Licensing of a Collective Investment Scheme

Investment Services in Malta are regulated by the Investment Services Act (“ISA”) (Cap. 370 of the Laws of Malta) as amended by Act XVII of 2002. This law sets out the regulatory framework for the licensing of Collective Investment Schemes (“CISs”). This process will fall under the scope of the Malta Financial Services Authority (“MFSA”) which, besides having the responsibility for the licensing process, is also responsible for the regulation and ongoing supervision of Collective Investment Schemes.

CISs are schemes or arrangements which have as their object the collective investment of capital acquired by means of an offer of units for subscription, sale or exchange and which, additionally, also possesses any one of the following characteristics:

“The scheme or arrangement operates according to the principle of risk spreading, and either:

  1. The contributions of the participants and the profits or income out if which payments are to be made to them are pooled, or
  2. At the request of holders, units are repurchased or redeemed out of the assets of the scheme or arrangement, continuously or in blocks at short intervals, or
  3. Units are, or have been, or will be issued continuously or in blocks at short intervals.”

A Scheme which does not actively spread its risk as described above may still be permitted to operate if its units are offered only to license holders and/or persons who deal in similar investment instruments or property as part of their ordinary business, or who are themselves exempt from having to possess an investment services licence.


The ISA lays down the broad criteria to be applied by the MFSA when considering grants or refusal of a licence. In doing so, the MFSA will have to ensure that the below criteria are met:

  1. Investors within the CIS are protected;
  2. The reputation of Malta, and Malta’s international commitments, are protected;
  3. The promotion of competition of choice

A licence is issued by the MFSA only if it is satisfied that the applicant is “fit and proper” and will ensure that the applicant will comply and observe the Investment Services Rules and Regulations. Through the fit and proper test, the MFSA will ensure that the licensees are solvent, competent, and hold integrity in all their dealings. Thus, the MFSA will only grant a licence if it is satisfied that the applicant and other related parties are fit and proper to provide the investment services concerned and that they will comply with all the applicable rules and regulations.


Irrespective of the CIS’s form, type, and structure, a promoter who is interested in selecting Malta as a jurisdiction of choice for his Scheme will have to undergo the below three-stage process with the Maltese regulator as set out below.


It is recommended that the promoters will hold a preliminary meeting with the MFSA to outline their proposal. This meeting should be held in advance of submitting an application for a licence. Following such meeting, the applicants will submit a “draft” application form together with any required supporting documentation as specified in the application form itself.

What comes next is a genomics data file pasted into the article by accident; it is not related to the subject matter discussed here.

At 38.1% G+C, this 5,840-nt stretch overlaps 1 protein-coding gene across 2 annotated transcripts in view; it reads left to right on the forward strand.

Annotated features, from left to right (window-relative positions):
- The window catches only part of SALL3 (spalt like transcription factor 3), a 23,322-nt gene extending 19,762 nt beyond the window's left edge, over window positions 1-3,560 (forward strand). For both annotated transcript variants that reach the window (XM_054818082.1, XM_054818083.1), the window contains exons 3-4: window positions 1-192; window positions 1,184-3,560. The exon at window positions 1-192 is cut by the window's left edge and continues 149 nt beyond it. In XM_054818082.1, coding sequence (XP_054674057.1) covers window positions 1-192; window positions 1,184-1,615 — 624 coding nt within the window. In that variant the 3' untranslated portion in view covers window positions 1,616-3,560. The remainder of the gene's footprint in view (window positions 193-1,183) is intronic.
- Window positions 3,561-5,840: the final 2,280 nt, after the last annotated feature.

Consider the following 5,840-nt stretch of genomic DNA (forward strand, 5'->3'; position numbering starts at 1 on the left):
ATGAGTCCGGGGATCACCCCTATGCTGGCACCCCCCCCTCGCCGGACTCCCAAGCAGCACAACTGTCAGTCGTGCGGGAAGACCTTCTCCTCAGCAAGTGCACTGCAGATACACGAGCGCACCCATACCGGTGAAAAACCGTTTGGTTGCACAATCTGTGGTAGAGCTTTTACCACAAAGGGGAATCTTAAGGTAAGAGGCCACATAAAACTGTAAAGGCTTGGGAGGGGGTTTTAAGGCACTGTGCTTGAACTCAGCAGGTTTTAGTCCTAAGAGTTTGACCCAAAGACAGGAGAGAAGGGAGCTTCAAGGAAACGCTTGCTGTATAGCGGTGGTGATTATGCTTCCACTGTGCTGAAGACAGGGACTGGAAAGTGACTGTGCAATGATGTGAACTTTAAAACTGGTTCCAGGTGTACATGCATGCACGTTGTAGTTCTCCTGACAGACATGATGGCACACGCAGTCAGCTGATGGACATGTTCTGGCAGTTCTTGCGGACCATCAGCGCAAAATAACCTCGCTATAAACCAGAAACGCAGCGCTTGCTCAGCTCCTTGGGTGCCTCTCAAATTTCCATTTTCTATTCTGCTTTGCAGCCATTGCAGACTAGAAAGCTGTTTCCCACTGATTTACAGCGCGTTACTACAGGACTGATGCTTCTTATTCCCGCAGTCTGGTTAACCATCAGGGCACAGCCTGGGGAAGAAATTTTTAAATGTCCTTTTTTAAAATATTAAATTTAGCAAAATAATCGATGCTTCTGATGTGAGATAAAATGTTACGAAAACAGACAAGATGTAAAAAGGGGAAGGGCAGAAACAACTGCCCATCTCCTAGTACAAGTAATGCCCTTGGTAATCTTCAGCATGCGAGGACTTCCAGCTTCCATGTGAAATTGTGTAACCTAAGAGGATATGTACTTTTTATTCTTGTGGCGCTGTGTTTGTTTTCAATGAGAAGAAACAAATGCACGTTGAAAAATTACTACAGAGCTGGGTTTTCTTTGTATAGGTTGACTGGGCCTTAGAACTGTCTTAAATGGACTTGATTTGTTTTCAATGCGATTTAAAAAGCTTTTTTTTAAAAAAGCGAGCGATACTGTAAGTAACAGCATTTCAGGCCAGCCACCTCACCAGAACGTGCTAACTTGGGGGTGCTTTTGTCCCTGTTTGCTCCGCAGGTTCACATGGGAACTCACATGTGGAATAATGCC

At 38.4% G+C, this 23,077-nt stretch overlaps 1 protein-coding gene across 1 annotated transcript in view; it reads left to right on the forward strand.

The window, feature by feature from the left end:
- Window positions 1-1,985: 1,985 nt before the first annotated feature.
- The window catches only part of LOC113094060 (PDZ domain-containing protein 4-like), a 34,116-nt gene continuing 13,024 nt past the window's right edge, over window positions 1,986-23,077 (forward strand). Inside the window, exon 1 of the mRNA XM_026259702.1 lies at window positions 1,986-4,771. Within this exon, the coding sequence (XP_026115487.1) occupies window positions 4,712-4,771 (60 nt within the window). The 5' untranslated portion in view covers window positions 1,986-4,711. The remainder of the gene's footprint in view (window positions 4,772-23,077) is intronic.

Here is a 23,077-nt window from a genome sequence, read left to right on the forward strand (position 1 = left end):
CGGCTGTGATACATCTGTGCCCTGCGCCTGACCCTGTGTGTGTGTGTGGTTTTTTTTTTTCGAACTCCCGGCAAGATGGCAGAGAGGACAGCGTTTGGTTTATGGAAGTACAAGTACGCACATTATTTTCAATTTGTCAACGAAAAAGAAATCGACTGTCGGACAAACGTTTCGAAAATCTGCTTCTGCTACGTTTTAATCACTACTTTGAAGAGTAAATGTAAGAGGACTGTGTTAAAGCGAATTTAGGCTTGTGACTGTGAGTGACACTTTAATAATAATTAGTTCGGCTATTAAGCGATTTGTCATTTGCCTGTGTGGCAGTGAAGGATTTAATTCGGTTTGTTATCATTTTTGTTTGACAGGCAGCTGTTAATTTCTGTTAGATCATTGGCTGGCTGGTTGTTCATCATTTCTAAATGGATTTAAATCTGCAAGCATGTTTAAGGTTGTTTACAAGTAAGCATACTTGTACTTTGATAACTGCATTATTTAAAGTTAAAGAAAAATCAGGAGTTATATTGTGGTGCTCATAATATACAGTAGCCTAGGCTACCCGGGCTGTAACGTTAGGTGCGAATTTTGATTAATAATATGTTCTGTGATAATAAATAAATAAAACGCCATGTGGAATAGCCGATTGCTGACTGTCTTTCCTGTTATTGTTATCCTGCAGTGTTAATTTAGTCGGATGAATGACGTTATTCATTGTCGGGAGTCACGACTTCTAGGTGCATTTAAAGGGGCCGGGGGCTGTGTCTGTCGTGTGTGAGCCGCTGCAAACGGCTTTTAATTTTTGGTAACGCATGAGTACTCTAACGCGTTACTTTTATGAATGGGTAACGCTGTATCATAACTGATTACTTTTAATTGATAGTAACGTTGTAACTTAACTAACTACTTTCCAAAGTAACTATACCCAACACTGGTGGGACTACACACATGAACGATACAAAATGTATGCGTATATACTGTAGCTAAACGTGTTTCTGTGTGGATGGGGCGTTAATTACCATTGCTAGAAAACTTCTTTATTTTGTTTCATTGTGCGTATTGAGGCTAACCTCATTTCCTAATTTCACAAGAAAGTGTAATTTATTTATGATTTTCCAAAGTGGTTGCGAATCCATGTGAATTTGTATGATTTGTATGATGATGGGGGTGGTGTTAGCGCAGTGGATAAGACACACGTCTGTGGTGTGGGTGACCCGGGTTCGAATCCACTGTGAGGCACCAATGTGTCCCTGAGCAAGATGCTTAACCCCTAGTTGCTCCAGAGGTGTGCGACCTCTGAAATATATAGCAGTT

The MFSA will review the documentation and may ask for supplementary information to be provided. The MFSA’s assessment of the applicant’s ‘fit’ and ‘proper’ credentials will also commence at this stage. The expected turnaround time for the MFSA to review the documentation provided to it and for it to provide feedback will generally take around three weeks. A number of license conditions are communicated to the applicant at this stage, adherence to which is required throughout the life of the fund.

Moreover, during such stage, the MFSA will consider the nature of the proposed activity and the kind of investors to whom and the market to which the investment services are to be provided. On the basis if this analysis, a decision will be made regarding which Standard Licence Conditions (“SLCs”) should apply. The MFSA may allow some derogation from the SLCs where the circumstances justify such treatment, as long as there is adequate protection to investors.

The Application Documents

The supporting documentation as mentioned in the first phase of the application process are reproduced hereunder.

  1. Application Form;
  2. Application Fee;
  3. A near final draft of the Offering Document;
  4. A copy of the appropriate approval of the Offering Document by the Board of Directors of the Fund;
  5. A near final draft of the Memorandum and Articles of Association of the Fund, or other constitutive document if the Fund is not in corporate form;
  6. Personal Questionnaires of each proposed Director of the Fund;
  7. Personal Questionnaires of the Directors and Qualifying Shareholders of external service-providers (i.e. those shareholders holding more than 10% of the shares in such entities) BUT only if such service providers are operating from non-Recognised Jurisdictions;
  8. Details of the Fund’s proposed Local Representative (where applicable).


Once the draft application and supporting documents have been reviewed and the draft licence conditions have been met, the MFSA will issue an “in principle” approval for the issue of a licence. At this stage, the Application form and supporting documentation are provided to the MFSA in their final format.


The Applicant may be required to satisfy a number of post-licensing matters prior to the formal commencement of business.

Finanz Fund Services Ltd, a collaboration between CSB Group and Treppides Fund Services Ltd, is authorised by the MFSA to provide fund administration services. For more information about Licensing of Collective Investment Schemes kindly contact us for a non-committal professional advice.